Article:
Be involved in your communitySubmitted in Family Time, Parenting by Jenna Koford on January 23, 2013
If it takes a village to raise a child, you should be a big part of that village.
Although you may not be the mayor or the city's assistant executive, there are many ways to jump in and kick up the community service, even within the walls of your own home. Teaching your children the importance of service and volunteering will put them on the path to a sincere work ethic and a sense of well being.
When you teach your kids that community work is so much more than logging hours on a school mandated service sheet, then your kids will understand the importance of their role in the community. Unsure of what to do in your specific city? Visit the local website or town hall or ask other parents.
Better yet, start a new program or service project. Even cleaning up the local parks or streets can go a long way. It is important to actually do something instead of think up plans and let them hang in the air. Get up, get out, and do something that you and your children can be proud of.
Here are a few ideas:
- Attend important community events. Even small things like art shows or town plays can remind your child that it is important to be there and support city events. Know about your town council and any upcoming activities. My city puts on Easter egg hunts, ice skating nights, and movies in the park. Most of these are free or low cost too.
- Be involved with school. Most of the work opportunities start at your child's school. By starting at the school, you will be able to jump start your community work.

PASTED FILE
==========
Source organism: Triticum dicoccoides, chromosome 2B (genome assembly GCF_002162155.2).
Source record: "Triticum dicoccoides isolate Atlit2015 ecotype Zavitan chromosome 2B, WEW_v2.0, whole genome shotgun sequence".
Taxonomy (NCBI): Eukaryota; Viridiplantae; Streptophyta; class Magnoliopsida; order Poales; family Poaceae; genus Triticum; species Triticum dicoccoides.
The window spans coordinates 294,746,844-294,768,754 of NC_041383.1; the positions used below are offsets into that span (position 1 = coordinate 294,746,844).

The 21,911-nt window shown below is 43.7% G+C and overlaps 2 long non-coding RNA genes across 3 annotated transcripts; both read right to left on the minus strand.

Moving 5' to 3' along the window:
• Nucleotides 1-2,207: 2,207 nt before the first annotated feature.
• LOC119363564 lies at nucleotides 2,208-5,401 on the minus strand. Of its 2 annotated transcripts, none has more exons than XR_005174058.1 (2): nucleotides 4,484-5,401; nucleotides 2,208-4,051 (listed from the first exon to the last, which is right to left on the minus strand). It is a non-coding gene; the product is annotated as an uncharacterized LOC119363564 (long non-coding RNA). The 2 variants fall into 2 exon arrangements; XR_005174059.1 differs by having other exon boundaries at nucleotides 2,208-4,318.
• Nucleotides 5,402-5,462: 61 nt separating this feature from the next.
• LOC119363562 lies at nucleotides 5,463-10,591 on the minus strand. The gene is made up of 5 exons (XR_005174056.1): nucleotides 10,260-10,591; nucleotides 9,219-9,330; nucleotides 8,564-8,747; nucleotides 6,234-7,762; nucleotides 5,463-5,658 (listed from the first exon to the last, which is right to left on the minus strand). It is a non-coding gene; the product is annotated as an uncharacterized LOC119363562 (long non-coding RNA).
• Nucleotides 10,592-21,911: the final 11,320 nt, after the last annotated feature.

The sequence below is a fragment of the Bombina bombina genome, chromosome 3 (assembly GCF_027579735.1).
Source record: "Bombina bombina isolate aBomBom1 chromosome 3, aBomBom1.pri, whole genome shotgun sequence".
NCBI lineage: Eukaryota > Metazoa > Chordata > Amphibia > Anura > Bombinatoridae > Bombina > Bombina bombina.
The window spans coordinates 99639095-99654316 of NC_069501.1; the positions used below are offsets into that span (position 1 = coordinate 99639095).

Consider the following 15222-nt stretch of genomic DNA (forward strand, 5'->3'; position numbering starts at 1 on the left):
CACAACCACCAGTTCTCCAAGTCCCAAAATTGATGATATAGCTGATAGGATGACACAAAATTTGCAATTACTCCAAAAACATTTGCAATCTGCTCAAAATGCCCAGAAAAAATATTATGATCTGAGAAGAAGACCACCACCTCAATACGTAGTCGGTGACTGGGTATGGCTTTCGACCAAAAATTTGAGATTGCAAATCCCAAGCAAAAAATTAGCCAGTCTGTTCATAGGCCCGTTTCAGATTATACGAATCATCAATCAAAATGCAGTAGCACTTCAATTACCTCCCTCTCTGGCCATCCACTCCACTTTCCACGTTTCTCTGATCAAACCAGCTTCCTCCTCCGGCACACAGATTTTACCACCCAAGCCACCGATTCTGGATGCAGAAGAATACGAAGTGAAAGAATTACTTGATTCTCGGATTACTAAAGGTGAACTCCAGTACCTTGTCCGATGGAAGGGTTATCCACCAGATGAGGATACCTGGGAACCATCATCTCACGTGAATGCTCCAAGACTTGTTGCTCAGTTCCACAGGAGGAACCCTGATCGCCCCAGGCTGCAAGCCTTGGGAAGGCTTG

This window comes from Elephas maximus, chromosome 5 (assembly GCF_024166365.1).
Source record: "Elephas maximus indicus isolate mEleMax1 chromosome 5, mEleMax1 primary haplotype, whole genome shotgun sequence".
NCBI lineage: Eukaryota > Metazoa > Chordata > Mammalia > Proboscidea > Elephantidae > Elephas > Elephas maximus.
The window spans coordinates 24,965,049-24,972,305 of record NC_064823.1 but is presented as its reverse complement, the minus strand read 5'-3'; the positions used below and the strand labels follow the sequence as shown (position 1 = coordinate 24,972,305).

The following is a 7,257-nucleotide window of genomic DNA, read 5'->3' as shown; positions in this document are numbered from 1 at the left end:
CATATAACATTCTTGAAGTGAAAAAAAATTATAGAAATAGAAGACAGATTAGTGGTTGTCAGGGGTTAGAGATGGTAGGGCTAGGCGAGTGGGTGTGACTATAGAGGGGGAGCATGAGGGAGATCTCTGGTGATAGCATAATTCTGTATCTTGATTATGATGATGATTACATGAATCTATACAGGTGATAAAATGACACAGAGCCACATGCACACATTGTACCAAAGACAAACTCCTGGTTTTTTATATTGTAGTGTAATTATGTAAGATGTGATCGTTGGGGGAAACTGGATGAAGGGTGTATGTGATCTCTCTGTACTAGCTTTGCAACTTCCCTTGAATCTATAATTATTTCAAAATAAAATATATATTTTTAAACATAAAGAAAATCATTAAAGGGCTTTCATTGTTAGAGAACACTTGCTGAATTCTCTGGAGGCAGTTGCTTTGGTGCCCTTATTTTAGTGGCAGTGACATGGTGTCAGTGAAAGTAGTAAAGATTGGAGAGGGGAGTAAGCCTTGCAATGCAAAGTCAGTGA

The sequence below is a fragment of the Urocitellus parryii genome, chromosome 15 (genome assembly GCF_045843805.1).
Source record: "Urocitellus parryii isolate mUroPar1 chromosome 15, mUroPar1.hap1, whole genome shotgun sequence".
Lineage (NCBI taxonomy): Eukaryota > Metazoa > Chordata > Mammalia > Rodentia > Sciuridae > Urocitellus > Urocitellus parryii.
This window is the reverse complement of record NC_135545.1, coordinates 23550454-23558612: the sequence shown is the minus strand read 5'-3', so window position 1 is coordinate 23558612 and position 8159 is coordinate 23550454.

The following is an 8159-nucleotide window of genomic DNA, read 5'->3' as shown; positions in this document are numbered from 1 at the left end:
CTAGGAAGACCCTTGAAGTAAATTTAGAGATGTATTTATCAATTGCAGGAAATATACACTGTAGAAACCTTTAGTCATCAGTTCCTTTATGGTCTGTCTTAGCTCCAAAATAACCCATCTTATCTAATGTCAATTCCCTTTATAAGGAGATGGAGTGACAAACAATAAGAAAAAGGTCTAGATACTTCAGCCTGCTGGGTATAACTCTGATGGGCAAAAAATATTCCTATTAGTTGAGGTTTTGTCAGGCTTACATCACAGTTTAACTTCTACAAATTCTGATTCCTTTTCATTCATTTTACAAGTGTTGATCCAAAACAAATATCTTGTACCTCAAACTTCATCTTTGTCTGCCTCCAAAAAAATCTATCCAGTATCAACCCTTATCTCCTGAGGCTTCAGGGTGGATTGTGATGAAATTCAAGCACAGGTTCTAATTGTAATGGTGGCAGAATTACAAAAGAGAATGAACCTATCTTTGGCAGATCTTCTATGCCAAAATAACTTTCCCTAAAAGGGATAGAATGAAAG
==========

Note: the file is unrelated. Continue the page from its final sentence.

- Don't overdo it. While it is important to get involved with many organizations and projects, the more you push your children to go to every event with you, the less they will want to do things on their own. Don't get so caught up in the town drama that you forget to put family first. You don't need to volunteer every single week to stay updated and involved.
- Let your child think of ideas. Ask your children to come up with something they can do to give back to the community and see where their ideas take them. Children are usually much more imaginative and creative, and you may end up getting something golden.
It all begins with you, and if you are not fully invested in helping out, your kids will notice. Figure out if this is something your family wants to do and if it is, make a plan of action. Service is the secret that brings families closer. It's a secret because not many families are willing to spend a few Saturdays helping out the community, but once you do, you will understand the satisfaction of it all.
Jenna Koford is a student studying communications with an emphasis in journalism. Jenna enjoys family time, Christmas, Disney, walks, movies, and rainy days.